They also told the girls not to go into town. The people in town didnt like us, and if they caught someone along theyd beat them up. It was cold back there, and I had a place on the second floor. There was a porch that Id sit on and watch. We had threats from people who said theyd throw bombs in there. We had sleeping bags and such, but not too much. You froze out there. We kept having dry runs jumping into the cars. Finally, one time they said to keep the weapon you had with you. I had a piece of iron. I sharpened it up like a spear, that was my weapon! There was a whole convoy of cars and the highway patrol was by us with sirens going. We went all the way through Pine Ridge and stopped at a little place called Calico. We went with a guy from Minnesota.
There was a building out there and they told us to go out there and put all our stuff there. They had food ready for us and there was dancing and everything that night. They had drums going and there was a circle dance. The next day we got in a car and took off and finally came to a sign that said Wounded Knee.
There were different houses there and they would send five or six guys to a certain house. While I was there I went to the store there. The store had been selling at really high prices. The white people would take all the Indian peoples check just for food. So that night, we put roadblocks out on all the roads. The people who lived there went through that store and stripped it. And here I was way out on security and couldnt get a damn thing! There were rifles, and knives, and canned goods.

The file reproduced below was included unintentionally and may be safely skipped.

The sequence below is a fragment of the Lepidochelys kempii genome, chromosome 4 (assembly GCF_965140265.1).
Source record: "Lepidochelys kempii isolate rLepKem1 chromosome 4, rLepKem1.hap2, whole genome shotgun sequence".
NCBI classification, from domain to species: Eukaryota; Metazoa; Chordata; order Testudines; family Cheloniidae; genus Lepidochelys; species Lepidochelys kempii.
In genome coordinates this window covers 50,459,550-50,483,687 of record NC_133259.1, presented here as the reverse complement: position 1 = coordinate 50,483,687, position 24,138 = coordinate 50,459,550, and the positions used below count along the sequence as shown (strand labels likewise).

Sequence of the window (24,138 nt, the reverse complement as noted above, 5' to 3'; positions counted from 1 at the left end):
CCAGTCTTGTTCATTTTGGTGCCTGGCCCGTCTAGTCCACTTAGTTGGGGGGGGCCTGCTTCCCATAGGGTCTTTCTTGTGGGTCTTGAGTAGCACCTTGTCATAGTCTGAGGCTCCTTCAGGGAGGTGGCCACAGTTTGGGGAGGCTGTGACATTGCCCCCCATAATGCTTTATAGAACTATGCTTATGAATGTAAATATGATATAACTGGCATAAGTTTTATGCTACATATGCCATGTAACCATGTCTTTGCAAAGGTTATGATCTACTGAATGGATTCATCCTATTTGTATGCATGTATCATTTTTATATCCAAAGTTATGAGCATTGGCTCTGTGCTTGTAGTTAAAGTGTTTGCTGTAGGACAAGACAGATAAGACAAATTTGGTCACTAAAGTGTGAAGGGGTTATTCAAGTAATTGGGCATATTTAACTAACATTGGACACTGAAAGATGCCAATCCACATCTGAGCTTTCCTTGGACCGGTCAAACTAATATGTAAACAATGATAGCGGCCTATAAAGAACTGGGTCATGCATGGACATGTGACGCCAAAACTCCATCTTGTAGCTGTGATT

The next day they took everything out of that store and that was our meeting room. It was like a big open dorm. And all along the sides they put in the bedrolls. It just so happened that I took the side where the post office was. While I was there some of the guys opened the post office box and there was three or four thousand dollars in there so they gave the money to our leaders.
So since I was in the post office there were a lot of people writing letters. Id gather up the mail and put it in a bag. Wed send two or three guys about two miles to the edge of Wounded Knee to a place called Porcupine. And one of Russell Means brothers would collect the mail from us and mail it out. Then hed send the mail he collected to me and Id hand it out. So they called me Postmaster General.